Studying music, I’ve never had one set agenda. It’s exploratory and it’s still going. You never learn everything. There is so much more to learn. You hear stuff every day that just blows your mind. It’s a lifelong journey.

Ed: A lot of guitar players talk about their sound. And guys go nuts. They beat the heck out of it. Have you found your voice? Have you found your sound at this point in your career?

Eric: I’d like to think that I’ve gotten closer to it. There are two sides to that coin. There’s your tone that comes from your gear. A lot of guys, myself included, have kind of obsessively pursued the gear side of it. I’ve got to have this finished Martin or this Les Paul. You can drive yourself crazy chasing that. It’s almost never what you’re expecting it to be. I’m a huge gearhead. That’s kind of my downfall – financially, anyway. I’m always buying new guitars and amps.

I think I’ve found the gear that will achieve a sound I can mold, and put forth what I want the audience to hear. The more important side is what comes from your fingers, your heart and your mind. And the emotion you’re trying to create. That’s the more intangible thing. I don’t think I’ve gotten there yet. One day I hope to have a voice as a musician that people hear and go, “Oh yeah, that’s Brewer.” Some people are just blessed with the gift of individuality. Others of us have to work for it.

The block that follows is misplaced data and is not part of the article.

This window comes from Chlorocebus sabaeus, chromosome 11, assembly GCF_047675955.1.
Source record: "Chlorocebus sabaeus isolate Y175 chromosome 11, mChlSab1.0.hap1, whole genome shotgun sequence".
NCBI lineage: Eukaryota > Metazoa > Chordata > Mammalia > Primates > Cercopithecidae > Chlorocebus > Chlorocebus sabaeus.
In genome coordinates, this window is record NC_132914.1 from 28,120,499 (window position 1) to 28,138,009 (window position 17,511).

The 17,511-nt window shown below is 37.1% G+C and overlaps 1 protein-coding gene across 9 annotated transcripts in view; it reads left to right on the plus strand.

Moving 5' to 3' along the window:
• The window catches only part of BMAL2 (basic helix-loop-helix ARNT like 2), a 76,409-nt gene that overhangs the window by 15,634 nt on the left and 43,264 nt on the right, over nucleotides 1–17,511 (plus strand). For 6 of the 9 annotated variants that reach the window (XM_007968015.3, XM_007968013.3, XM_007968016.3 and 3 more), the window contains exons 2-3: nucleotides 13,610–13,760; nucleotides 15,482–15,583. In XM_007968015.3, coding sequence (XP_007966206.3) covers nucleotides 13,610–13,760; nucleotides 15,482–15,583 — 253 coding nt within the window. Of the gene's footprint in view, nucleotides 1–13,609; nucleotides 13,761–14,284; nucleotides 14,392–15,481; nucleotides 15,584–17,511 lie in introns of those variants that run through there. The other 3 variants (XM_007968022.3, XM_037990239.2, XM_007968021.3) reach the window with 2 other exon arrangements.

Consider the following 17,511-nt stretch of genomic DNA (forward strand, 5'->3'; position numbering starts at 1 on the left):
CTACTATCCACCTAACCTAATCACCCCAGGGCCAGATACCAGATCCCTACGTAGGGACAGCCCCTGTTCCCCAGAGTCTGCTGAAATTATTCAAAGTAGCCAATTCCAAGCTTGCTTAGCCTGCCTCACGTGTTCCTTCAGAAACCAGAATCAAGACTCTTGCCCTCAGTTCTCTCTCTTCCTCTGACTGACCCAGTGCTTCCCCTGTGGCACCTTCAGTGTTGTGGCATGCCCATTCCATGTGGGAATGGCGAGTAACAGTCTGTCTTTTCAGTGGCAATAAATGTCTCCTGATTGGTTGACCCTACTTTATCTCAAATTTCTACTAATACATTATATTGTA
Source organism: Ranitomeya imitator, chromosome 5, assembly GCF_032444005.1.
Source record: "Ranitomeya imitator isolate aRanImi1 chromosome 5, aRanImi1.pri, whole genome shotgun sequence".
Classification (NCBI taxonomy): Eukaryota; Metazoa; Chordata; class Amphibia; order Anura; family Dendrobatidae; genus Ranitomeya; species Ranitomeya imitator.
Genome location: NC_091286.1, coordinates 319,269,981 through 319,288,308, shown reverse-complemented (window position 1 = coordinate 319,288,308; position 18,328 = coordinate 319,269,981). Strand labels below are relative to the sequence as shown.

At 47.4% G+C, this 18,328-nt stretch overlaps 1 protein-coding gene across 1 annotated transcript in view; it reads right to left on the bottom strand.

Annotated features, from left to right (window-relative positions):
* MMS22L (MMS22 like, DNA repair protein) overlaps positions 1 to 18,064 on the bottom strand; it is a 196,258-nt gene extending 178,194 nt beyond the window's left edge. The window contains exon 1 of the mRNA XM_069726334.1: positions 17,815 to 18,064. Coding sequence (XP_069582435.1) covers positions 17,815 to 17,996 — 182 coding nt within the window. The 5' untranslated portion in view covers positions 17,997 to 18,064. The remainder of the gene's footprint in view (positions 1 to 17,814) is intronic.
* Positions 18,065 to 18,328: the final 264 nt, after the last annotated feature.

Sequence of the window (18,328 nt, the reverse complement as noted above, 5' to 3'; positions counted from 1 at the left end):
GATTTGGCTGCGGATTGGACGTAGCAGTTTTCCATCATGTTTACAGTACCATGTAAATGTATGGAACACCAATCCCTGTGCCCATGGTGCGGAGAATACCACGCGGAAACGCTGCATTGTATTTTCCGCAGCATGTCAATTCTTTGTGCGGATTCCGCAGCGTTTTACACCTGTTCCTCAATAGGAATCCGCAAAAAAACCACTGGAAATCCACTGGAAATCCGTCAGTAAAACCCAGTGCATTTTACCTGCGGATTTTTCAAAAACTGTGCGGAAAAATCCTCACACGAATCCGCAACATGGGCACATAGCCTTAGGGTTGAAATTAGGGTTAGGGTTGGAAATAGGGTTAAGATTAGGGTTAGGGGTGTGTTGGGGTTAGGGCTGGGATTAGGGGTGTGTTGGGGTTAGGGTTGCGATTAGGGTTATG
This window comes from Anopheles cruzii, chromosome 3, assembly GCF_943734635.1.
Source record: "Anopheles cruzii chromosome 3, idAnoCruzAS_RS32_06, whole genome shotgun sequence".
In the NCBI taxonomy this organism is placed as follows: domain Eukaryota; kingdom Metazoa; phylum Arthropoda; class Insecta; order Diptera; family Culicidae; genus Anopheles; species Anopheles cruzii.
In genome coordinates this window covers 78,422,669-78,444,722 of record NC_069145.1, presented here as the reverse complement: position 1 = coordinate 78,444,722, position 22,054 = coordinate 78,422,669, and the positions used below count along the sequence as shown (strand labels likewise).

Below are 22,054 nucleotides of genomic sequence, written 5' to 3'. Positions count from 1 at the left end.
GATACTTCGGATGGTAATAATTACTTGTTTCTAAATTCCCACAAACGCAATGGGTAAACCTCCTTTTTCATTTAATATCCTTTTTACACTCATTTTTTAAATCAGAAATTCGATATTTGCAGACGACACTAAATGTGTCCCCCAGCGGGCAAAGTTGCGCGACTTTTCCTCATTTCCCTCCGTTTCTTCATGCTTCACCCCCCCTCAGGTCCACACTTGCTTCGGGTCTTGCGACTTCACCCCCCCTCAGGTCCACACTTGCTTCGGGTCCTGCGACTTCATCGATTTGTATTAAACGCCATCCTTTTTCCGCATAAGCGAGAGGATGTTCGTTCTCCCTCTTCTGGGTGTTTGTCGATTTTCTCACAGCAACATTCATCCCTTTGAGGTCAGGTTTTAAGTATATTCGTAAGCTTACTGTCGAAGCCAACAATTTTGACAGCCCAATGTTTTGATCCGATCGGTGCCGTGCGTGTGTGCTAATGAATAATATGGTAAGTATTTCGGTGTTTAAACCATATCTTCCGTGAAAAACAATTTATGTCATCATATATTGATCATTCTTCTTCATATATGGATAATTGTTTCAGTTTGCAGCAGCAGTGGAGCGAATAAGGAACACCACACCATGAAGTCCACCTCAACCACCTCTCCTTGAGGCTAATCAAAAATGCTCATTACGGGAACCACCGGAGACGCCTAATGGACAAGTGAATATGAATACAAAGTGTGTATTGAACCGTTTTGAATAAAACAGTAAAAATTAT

I pay a lot of attention to articulation and what comes from the fingers. And what comes from inside. That’s what matters. The gear is my fun hobby. The playing, the music, and the emotion and feeling I want to create and make people feel is the passion. That’s the pursuit.

Ed: What projects are you working on now?

Eric: Another solo album. I did one back in 2008. I just recorded myself and it wasn’t an outstanding effort by any means. But it was something.

This will probably be instrumental. So that excites me: just the ability to do whatever I can imagine. Whatever I can envision.

Eric Brewer: facebook.com/Eric-Brewer-Friends-53330364043

Ed Bernik: bernikphotography.com

Erie Reader: Vol. 6, No. 24
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CURRENT

Local politicians Breneman and Brennan unite to engage the community and combat Erie’s east side blight.

 

Erie stands with Standing Rock 

Barbara and Julian Stanczak at Mercyhurst University’s Cummings Gallery

Erie will become a “Broadway Christmas Wonderland” for just one night.

Australian musician Joe Robinson will play a special performance for one night only at PACA.

IN THIS ISSUE

Local politicians Breneman and Brennan unite to engage the community and combat Erie’s east side blight.

 

Erie stands with Standing Rock 

Barbara and Julian Stanczak at Mercyhurst University’s Cummings Gallery

Erie will become a “Broadway Christmas Wonderland” for just one night.

Australian musician Joe Robinson will play a special performance for one night only at PACA.

Black America Again addresses many social issues that tie into one overall message: freedom. 

It’s well worth the weight. 

Standing in solidarity with communities targeted in the 2016 election. 

Aqueous returns to the Kings Rook Club fresh off the release of a new album and heavy touring.

The Mercyhurst Dance Department will perform ’Tis the Season, featuring “The Nutcracker Suite.”